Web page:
Beverage container shortage, leads to limited supplies on store shelves

After 18 months of the pandemic, a stubborn shortage is leaving some thirsty consumers high and dry. When many were forced to stay home, and out of bars and restaurants, a lot of people turned to cans and bottles to quench their thirst and the beverage industry is still struggling to keep up.

The biggest culprit is the aluminum can. Favored by manufacturers and consumers, it's used for a variety of products, while plastic and glass bottles are in high demand, too. Take a stroll down some grocery aisles, and you may notice some empty spots. A recent addition, in some HEB stores, notes glass, plastic, and aluminum packaging may be in limited supply.

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Packaged beverages were already popular before the pandemic. Industry estimates project sales to grow $75 billion dollars, globally, in the next five years. COVID, however, pushed demand to a whole new level. "All of a sudden, you have this huge, enormous demand for individual, containerized beverages," says University of Houston Supply Chain and Logistics professor Margaret Kidd.

While many of us never give it a second thought, there are a limited number of sources for these containers. Glass and plastic have growing material costs, and the world's largest manufacturer of aluminum cans makes 350 million of them, each day. It's a losing battle, and the company is working to boost capacity. "This doesn't happen overnight," says Kidd, "Think about the amount of time it takes to redesign a current manufacturing facility or build from scratch. We're talking years to build capacity into the system."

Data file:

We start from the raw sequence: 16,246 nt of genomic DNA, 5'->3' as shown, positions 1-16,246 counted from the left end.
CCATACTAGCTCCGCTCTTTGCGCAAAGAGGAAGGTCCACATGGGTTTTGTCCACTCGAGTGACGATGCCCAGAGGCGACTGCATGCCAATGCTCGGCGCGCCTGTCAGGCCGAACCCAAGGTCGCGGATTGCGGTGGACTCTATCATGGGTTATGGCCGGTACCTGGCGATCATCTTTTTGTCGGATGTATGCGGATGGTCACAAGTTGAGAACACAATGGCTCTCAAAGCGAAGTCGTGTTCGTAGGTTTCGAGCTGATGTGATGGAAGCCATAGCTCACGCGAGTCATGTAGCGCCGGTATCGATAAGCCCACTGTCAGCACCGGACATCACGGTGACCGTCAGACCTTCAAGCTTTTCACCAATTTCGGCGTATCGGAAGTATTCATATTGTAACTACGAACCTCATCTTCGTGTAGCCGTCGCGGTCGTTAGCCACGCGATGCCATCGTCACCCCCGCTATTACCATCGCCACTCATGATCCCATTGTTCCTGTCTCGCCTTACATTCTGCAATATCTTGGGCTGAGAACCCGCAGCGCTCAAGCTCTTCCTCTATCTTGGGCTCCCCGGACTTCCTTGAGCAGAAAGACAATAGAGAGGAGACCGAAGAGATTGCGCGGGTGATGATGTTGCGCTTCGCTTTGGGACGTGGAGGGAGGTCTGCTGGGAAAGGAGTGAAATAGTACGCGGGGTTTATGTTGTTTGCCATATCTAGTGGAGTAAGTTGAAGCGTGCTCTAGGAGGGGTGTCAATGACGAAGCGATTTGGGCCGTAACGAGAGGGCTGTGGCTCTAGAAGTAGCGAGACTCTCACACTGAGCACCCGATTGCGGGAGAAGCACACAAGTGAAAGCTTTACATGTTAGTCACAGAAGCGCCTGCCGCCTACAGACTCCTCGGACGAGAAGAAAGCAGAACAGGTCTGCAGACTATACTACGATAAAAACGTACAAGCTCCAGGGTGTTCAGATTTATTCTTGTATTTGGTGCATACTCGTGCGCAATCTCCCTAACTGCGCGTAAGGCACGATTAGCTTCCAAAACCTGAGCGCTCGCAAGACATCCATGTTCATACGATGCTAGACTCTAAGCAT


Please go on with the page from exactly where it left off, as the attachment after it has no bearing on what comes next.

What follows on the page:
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As manufacturers and consumers wait for that, there's a scramble for what's available. A craft-brewing trade organization says large brewers were among those hoarding cans because they had the money and storage space to do it. That free-for-all means consumers are likely to see the occasional shortages continue into next year.